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It’s an ironic reality of banking: You may have to pay in order to use your own money, even if you open a “free” account.
Both online and brick-and-mortar banks may charge monthly maintenance fees (among other types of fees), which can easily add up over the course of the year. But you may not be stuck having to pay them.
Here’s a look at what monthly maintenance fees are, where you can expect to see them and how much they cost on average. Want to avoid these fees altogether? We’ll cover a number of ways to do so.
- What is a monthly maintenance fee?
- Which banking products have monthly maintenance fees?
- Why do banks charge monthly maintenance fees?
- What is the average monthly maintenance fee?
- How can I avoid monthly maintenance fees?
What is a monthly maintenance fee?
A maintenance fee is a charge that account holders may incur monthly just for having a checking account with a financial institution. Not every financial institution charges these fees (though many do), and they may not apply to every type of account offered. And those that do charge monthly maintenance fees often allow account holders to avoid them by meeting certain requirements.
Banks are required to disclose any monthly maintenance fees upfront. So when you’re shopping around for a new checking account, read the fine print carefully to see which fees you may incur and if there are ways to avoid them. If so, take a moment to determine if you can meet those requirements and save yourself the cost.
Which banking products have monthly maintenance fees?
You’ll often see monthly maintenance fees associated with personal checking and business checking accounts. But some banks also charge monthly fees for savings accounts.
You typically won’t find monthly maintenance fees associated with products like certificates of deposit, or CDs (though those types of accounts have other fees and penalties to keep in mind and avoid).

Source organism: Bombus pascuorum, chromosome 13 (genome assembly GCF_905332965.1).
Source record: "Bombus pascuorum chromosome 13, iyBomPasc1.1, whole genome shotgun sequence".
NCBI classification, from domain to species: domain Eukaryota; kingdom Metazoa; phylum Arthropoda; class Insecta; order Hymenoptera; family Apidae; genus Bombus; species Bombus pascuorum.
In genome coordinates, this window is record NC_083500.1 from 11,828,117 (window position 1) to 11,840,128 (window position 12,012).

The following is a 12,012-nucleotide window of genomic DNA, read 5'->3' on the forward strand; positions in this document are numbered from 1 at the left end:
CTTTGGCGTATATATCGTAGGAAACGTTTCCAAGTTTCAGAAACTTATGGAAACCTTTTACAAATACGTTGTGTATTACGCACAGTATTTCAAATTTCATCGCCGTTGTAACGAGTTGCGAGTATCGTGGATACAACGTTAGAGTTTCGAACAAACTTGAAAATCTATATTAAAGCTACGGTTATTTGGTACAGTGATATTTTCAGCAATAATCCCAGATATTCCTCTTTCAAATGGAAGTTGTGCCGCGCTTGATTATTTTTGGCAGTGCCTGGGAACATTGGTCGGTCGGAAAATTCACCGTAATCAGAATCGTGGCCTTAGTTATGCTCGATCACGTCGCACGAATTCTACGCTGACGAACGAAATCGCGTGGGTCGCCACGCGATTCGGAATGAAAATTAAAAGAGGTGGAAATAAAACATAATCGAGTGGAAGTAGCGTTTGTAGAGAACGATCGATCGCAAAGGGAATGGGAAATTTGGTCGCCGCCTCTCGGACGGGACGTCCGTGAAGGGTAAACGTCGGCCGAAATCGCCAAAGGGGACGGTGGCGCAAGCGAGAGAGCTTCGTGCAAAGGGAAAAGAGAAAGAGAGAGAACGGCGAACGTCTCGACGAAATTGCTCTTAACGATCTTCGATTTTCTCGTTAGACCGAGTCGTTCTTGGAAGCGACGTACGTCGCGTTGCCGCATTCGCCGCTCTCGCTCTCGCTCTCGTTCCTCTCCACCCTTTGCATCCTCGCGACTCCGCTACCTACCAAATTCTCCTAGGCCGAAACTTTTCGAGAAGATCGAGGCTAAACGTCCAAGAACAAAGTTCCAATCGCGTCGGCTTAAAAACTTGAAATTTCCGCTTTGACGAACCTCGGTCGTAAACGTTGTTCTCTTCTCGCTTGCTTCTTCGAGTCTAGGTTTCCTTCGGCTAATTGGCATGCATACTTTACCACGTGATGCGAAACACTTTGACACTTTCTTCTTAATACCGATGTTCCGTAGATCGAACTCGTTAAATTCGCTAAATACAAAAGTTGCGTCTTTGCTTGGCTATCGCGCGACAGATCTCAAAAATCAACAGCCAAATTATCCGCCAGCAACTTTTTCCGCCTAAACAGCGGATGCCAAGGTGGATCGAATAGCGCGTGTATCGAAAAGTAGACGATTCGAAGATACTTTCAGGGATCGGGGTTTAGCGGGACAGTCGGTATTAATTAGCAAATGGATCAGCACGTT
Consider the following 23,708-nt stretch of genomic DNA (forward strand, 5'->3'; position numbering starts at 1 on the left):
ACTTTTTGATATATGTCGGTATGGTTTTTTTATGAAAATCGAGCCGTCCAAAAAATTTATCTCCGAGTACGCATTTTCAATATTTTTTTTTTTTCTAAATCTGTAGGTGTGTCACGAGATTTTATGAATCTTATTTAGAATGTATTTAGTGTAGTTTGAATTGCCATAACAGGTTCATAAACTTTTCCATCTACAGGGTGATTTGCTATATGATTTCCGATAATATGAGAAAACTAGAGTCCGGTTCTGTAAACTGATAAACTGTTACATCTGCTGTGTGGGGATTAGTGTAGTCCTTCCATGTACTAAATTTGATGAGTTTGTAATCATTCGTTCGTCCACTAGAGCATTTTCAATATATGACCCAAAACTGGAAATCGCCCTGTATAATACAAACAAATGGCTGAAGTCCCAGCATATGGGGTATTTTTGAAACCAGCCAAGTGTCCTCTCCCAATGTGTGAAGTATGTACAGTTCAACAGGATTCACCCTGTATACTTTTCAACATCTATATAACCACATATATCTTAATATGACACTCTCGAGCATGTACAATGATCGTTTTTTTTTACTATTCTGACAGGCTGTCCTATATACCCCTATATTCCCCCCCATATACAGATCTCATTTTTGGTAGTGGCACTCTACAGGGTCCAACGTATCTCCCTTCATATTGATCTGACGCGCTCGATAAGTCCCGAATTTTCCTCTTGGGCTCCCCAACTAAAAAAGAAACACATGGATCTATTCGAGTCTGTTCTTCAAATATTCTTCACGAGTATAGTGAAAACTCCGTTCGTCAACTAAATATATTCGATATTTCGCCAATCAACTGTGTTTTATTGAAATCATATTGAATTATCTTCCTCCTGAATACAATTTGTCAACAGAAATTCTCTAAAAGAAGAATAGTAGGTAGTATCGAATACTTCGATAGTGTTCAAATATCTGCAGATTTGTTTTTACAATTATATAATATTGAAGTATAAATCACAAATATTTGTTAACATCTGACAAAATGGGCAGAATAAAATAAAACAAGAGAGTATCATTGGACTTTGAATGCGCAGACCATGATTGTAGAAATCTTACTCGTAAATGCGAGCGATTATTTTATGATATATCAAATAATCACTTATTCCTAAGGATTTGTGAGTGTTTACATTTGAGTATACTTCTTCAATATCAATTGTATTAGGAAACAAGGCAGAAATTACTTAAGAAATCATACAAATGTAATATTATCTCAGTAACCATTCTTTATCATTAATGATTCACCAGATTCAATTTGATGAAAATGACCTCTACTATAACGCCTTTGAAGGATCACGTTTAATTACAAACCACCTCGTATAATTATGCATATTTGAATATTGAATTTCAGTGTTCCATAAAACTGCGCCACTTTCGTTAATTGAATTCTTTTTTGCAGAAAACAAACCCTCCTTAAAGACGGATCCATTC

Why do banks charge monthly maintenance fees?
Charging monthly maintenance fees may help banks offset some of the costs involved with day-to-day operations and certain account features (like ATM reimbursement or rewards on daily transactions). Fee waivers might entice new customers to make larger deposits each month, hold larger balances, and even use their account with greater frequency.
Financial institutions, like any other type of business, need to make money to survive. Monthly maintenance fees likely contribute to a bank’s bottom line, helping it turn a profit and cover its operating costs.
What is the average monthly maintenance fee?
Maintenance fees can vary from bank to bank, but a 2020 Bankrate study found that the average monthly fee is $15.50 (an all-time high).
Monthly maintenance fee amounts can depend on a few factors, including the financial institution, type of account (checking, savings, etc.) and where you live. Here are some monthly maintenance fees that a handful of large financial institutions charge (as of Dec. 10, 2020).
|Financial institution||Range of monthly maintenance fees (based on type of account)|